George Monbiot studied zoology at Oxford, and has spent his career as a journalist and environmentalist, working with others to defend the natural world he loves. His celebrated Guardian columns are syndicated all over the world. He is the author of the bestselling books Captive State, The Age of Consent, Bring on the Apocalypse and Heat, as well as the investigative travel books Poisoned Arrows, Amazon Watershed and No Man's Land. His latest book, Feral, was shortlisted for the Great Outdoors Book of the Year award. Among the many prizes he has won is the UN Global 500 award for outstanding environmental achievement, presented to him by Nelson Mandela.
Bill McKibben (Author)
Bill McKibben is a writer and environmental activist. His The End of Nature (1989) is considered the first book for a general audience about climate change. He serves as the Schumann Distinguished Scholar in Environmental Studies at Middlebury College, as a fellow of the American Academy of Arts and Sciences, and he has won the Gandhi Peace Prize. He has campaigned on every continent, including Antarctica, for climate action. In recognition of his activism, a new species of woodland gnat - Megophthalmidia mckibbeni - was in 2014 named in his honour.
Amitav Ghosh (Author)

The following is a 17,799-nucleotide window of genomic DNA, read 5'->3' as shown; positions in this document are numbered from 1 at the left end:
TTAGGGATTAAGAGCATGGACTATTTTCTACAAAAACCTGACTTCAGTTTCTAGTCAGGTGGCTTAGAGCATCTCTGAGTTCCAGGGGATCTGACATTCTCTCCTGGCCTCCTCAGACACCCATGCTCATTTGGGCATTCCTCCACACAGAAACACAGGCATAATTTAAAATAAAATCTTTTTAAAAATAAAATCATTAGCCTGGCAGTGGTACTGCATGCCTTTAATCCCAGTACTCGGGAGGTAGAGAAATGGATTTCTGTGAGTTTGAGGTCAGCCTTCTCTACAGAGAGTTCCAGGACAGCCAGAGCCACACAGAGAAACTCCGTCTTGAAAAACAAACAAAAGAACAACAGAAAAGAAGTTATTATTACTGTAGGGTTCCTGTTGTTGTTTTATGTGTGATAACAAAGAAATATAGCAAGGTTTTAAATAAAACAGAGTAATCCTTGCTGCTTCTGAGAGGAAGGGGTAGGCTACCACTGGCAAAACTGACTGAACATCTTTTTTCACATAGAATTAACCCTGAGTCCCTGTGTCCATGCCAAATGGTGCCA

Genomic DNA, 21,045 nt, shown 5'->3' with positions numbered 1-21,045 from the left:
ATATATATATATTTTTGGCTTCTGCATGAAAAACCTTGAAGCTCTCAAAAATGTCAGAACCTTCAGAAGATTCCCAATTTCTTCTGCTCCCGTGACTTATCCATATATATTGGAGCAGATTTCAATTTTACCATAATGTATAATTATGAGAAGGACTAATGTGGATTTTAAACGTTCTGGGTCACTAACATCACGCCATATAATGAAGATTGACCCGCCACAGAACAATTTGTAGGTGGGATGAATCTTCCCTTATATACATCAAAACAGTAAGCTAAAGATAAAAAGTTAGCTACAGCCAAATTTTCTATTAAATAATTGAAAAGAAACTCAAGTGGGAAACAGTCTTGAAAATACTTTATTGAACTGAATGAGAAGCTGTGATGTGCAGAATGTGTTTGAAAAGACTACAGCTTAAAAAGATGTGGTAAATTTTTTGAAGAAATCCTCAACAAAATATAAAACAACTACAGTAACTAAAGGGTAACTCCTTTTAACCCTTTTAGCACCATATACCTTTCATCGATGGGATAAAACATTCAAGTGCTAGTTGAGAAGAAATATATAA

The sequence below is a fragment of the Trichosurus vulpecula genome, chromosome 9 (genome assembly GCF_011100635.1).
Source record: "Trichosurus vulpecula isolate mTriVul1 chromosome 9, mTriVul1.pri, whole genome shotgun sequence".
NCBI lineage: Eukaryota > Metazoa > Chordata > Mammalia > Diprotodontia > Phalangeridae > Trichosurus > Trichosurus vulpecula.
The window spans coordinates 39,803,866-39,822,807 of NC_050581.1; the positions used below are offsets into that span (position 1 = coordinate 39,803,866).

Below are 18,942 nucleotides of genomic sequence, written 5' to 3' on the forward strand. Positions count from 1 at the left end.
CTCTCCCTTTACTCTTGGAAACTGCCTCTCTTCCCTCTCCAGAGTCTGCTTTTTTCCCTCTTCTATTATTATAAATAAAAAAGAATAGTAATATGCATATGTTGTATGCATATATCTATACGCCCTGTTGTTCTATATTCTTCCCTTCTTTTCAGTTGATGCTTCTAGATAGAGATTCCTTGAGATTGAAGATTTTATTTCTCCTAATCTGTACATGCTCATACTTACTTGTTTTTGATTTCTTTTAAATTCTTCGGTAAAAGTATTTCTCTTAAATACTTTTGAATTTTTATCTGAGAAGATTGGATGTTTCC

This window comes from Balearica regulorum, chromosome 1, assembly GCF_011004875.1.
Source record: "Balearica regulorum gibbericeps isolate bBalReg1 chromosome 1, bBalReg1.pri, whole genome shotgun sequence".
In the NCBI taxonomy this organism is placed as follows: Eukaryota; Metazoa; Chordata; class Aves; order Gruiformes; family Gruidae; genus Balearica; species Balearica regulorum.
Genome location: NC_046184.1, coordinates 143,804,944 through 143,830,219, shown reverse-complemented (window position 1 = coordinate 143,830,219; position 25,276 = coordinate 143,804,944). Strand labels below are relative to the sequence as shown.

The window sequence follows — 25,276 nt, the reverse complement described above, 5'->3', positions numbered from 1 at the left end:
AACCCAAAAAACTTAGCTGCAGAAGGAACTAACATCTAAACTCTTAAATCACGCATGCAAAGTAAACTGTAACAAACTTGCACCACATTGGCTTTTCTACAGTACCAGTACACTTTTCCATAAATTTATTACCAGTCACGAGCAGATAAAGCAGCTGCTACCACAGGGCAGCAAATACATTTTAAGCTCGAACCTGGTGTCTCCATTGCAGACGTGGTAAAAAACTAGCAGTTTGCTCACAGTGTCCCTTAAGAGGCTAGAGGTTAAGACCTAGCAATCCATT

Amitav Ghosh is an award-winning novelist and essayist. His most recent book is The Great Derangement
Tim Flannery (Author)
Professor Tim Flannery is a palaeontologist and conservationist who frequently presents programmes on ABC Radio, NPR and the BBC. He is a leading writer on climate change and his previous books include Here on Earth (2010) and The Weather Makers (2005).
Terry Tempest Williams (Author)
Terry Tempest Williams (b.1955) is a writer and conservationist. Her creative non-fiction focuses on environmental justice, the protection of wilderness and humanity's relationship with the natural world.
Michael Pollan (Author)
Michael Pollan is an award-winning author, activist and journalist. His international bestselling books about the way we live today - including How to Change Your Mind, In Defence of Food and Food Rules - combine meticulous reporting with anthropology, philosophy, culture, health and natural history. Time magazine has named him one of the hundred most influential people in the world. He lives in the Bay Area of California with his wife.
Robin Wall Kimmerer (Author)